Tomorrow, May 23rd, the Rights of the Terminally Ill Bill introduced on May 2nd by Greens MP Cate Faehrmann, will be debated in the NSW Parliament. Ms Faehrmann’s Bill is similar to the Death with Dignity Act which has seen physician assisted dying operate safely and successfully in Oregon since 1997.
Chrys Stevenson, speaker, blogger and advocate for voluntary euthanasia, has written this piece on the extraordinary infiltration of Faehrmann’s private briefing on the Bill by Sydney GP, Catholic and committed anti-euthanasia campaigner, Dr Catherine Lennon.
Dr Lennon also has history with the RU486 controversy, in which she referred to the drug as “human pesticide.”
To find out how Lennon managed this gatecrash, and just how extreme her views are, do read Stevenson’s excellent unpacking of the bizarre events, and find out who is Lennon’s political relative by marriage.
What Stevenson importantly demonstrates is the lengths to which the religious right will go in order to impose their fundamentalist ambitions on the entire community. This is something we probably all need to be aware of, if we aren’t already.
The religious right’s impudent meddling in the most intimate and private of human affairs, from decisions about reproduction and contraception, sexual morality throughout life, and then death, never ceases to offend me. I have a terminal illness which has been in remission for some time now. I have, more than once, been very close to death. What I fear is not dying, but being forced to live in circumstances that are intolerable to me. Nobody else can decide what those circumstances are. Surely no other person has more right than I do to determine the hour of my death, if I am in a position to do that, let alone religious fanatics who are complete strangers to me in every possible way.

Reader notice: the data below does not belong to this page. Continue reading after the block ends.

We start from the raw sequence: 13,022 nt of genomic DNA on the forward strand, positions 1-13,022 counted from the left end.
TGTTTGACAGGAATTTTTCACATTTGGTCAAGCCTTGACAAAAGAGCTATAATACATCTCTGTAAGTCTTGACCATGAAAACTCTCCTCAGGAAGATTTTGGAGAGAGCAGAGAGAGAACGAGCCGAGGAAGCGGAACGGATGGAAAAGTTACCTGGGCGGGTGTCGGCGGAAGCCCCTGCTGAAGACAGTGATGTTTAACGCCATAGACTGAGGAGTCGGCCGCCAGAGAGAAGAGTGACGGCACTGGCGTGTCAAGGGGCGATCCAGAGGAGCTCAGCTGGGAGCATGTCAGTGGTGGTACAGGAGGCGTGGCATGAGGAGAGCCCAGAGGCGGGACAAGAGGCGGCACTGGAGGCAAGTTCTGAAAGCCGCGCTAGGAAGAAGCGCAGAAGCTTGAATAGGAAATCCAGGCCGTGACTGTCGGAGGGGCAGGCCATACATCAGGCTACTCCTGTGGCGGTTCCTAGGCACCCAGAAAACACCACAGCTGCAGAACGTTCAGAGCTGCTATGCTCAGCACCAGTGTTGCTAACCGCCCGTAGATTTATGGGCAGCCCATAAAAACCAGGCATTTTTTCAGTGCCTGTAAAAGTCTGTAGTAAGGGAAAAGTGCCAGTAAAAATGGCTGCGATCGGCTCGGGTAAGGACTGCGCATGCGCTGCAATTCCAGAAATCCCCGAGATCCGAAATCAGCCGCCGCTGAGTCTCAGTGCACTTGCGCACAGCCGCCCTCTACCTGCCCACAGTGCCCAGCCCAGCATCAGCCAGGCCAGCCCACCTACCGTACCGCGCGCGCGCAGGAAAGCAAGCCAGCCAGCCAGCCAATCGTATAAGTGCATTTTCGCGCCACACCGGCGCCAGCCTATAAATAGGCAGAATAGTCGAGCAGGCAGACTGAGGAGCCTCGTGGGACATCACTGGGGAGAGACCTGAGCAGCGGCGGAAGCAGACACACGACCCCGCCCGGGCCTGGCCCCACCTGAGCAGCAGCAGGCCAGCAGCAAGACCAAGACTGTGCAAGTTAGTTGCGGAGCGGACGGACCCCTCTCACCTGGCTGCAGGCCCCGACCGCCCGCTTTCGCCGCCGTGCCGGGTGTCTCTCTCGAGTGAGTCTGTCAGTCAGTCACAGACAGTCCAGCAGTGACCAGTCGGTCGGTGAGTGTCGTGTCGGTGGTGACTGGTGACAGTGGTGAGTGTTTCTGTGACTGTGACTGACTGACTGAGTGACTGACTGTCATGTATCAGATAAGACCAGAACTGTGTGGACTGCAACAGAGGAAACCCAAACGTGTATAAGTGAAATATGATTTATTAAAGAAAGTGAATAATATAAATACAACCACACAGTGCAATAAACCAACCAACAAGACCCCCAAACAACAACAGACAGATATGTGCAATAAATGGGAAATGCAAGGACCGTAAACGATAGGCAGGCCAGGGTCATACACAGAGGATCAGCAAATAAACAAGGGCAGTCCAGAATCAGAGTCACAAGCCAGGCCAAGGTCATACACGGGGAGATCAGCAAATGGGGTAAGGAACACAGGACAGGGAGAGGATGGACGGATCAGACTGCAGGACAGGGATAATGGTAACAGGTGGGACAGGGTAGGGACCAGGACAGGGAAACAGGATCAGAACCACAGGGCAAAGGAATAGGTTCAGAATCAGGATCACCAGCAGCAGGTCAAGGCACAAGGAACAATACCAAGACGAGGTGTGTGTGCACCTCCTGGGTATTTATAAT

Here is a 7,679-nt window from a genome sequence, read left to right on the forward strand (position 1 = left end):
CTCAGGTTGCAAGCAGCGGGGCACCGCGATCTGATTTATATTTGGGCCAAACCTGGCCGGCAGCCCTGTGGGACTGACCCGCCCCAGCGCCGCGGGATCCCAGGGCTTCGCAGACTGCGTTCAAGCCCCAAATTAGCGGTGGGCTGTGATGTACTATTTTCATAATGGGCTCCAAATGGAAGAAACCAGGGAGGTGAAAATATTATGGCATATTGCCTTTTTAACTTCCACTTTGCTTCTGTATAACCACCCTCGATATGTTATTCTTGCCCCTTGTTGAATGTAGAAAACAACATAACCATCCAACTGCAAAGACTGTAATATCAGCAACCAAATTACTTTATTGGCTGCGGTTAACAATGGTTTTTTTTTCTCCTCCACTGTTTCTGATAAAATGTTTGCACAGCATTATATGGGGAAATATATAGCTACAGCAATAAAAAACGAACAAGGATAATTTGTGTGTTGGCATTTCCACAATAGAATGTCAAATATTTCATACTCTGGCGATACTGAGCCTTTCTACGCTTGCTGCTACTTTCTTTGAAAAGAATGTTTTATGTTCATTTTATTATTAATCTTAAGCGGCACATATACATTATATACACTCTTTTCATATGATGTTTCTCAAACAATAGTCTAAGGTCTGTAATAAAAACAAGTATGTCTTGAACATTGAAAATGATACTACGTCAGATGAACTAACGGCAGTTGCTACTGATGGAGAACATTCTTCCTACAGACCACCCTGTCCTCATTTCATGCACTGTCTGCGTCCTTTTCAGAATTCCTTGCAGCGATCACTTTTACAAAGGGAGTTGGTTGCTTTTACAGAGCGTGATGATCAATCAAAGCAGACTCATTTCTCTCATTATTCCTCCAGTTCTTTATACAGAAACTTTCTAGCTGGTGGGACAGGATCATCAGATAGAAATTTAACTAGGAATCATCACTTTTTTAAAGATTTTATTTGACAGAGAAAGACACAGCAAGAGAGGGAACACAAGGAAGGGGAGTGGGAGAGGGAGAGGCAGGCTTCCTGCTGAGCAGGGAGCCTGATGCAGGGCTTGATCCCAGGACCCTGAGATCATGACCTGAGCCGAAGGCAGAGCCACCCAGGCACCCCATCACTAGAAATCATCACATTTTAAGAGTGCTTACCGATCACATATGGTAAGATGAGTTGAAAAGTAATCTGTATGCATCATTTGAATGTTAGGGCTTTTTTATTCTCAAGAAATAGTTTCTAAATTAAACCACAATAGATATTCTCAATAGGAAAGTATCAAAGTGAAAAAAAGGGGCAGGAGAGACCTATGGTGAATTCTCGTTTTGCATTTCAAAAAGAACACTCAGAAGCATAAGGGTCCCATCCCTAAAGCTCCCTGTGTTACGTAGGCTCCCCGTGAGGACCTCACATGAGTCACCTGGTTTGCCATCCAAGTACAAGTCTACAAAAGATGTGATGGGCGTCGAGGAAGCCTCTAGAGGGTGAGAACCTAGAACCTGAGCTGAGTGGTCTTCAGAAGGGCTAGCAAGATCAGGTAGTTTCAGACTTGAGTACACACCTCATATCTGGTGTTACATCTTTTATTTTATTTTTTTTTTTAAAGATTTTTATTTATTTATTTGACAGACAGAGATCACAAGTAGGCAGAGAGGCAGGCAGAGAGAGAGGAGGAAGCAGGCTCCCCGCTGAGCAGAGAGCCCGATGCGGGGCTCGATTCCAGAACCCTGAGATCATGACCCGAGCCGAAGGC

We need more conversations in our society about dying, and how we can prepare ourselves for that inevitability. This piece in the Canberra Times by journalist Jenna Price is a start, although I do question the notion of a “good death,” which can place unrealistic demands on the dying and their loved ones. There are many reasons why a death can’t be “good”, depending on one’s interpretation of that word.
In the meantime, it seems to me that the enemies of any kind of chosen “good death” are the zealous religious right, who apparently feel their god prefers to watch us suffer than to mercifully die. This makes no sense to me. If in dying we go to god, as they would have it, why aren’t we all throwing ourselves off the cliffs like lemmings, the sooner to attain the promised better life with god in the sweet hereafter?